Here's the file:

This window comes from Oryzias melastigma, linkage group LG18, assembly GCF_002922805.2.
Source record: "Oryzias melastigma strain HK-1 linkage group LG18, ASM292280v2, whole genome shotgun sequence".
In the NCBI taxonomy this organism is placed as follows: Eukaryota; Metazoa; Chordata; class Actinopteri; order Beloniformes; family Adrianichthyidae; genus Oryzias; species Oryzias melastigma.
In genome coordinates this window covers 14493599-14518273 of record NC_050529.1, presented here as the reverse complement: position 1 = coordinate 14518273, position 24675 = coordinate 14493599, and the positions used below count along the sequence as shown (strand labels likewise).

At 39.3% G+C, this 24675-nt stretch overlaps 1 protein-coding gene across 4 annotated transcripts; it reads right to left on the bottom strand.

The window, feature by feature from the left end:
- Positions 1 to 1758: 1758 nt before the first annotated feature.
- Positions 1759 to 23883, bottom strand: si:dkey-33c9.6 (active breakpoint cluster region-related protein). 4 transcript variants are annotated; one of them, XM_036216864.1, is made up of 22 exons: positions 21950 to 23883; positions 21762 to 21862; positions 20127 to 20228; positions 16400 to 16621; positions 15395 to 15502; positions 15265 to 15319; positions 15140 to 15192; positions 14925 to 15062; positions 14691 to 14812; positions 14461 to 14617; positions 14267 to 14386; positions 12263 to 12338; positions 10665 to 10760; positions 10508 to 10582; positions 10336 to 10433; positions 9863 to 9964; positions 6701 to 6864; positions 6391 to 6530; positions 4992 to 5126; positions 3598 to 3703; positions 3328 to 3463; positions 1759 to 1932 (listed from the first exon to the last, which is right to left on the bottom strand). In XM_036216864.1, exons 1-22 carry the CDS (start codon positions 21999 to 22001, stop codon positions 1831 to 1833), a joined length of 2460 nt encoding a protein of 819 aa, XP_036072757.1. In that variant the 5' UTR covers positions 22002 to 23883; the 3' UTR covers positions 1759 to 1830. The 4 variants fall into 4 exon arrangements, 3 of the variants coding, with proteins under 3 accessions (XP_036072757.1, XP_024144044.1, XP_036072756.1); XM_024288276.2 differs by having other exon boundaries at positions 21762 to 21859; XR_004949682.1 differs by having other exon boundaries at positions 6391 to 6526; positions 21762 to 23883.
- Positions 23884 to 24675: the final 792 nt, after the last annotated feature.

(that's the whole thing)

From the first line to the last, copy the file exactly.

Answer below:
This window comes from Oryzias melastigma, linkage group LG18, assembly GCF_002922805.2.
Source record: "Oryzias melastigma strain HK-1 linkage group LG18, ASM292280v2, whole genome shotgun sequence".
In the NCBI taxonomy this organism is placed as follows: Eukaryota; Metazoa; Chordata; class Actinopteri; order Beloniformes; family Adrianichthyidae; genus Oryzias; species Oryzias melastigma.
In genome coordinates this window covers 14493599-14518273 of record NC_050529.1, presented here as the reverse complement: position 1 = coordinate 14518273, position 24675 = coordinate 14493599, and the positions used below count along the sequence as shown (strand labels likewise).

At 39.3% G+C, this 24675-nt stretch overlaps 1 protein-coding gene across 4 annotated transcripts; it reads right to left on the bottom strand.

The window, feature by feature from the left end:
- Positions 1 to 1758: 1758 nt before the first annotated feature.
- Positions 1759 to 23883, bottom strand: si:dkey-33c9.6 (active breakpoint cluster region-related protein). 4 transcript variants are annotated; one of them, XM_036216864.1, is made up of 22 exons: positions 21950 to 23883; positions 21762 to 21862; positions 20127 to 20228; positions 16400 to 16621; positions 15395 to 15502; positions 15265 to 15319; positions 15140 to 15192; positions 14925 to 15062; positions 14691 to 14812; positions 14461 to 14617; positions 14267 to 14386; positions 12263 to 12338; positions 10665 to 10760; positions 10508 to 10582; positions 10336 to 10433; positions 9863 to 9964; positions 6701 to 6864; positions 6391 to 6530; positions 4992 to 5126; positions 3598 to 3703; positions 3328 to 3463; positions 1759 to 1932 (listed from the first exon to the last, which is right to left on the bottom strand). In XM_036216864.1, exons 1-22 carry the CDS (start codon positions 21999 to 22001, stop codon positions 1831 to 1833), a joined length of 2460 nt encoding a protein of 819 aa, XP_036072757.1. In that variant the 5' UTR covers positions 22002 to 23883; the 3' UTR covers positions 1759 to 1830. The 4 variants fall into 4 exon arrangements, 3 of the variants coding, with proteins under 3 accessions (XP_036072757.1, XP_024144044.1, XP_036072756.1); XM_024288276.2 differs by having other exon boundaries at positions 21762 to 21859; XR_004949682.1 differs by having other exon boundaries at positions 6391 to 6526; positions 21762 to 23883.
- Positions 23884 to 24675: the final 792 nt, after the last annotated feature.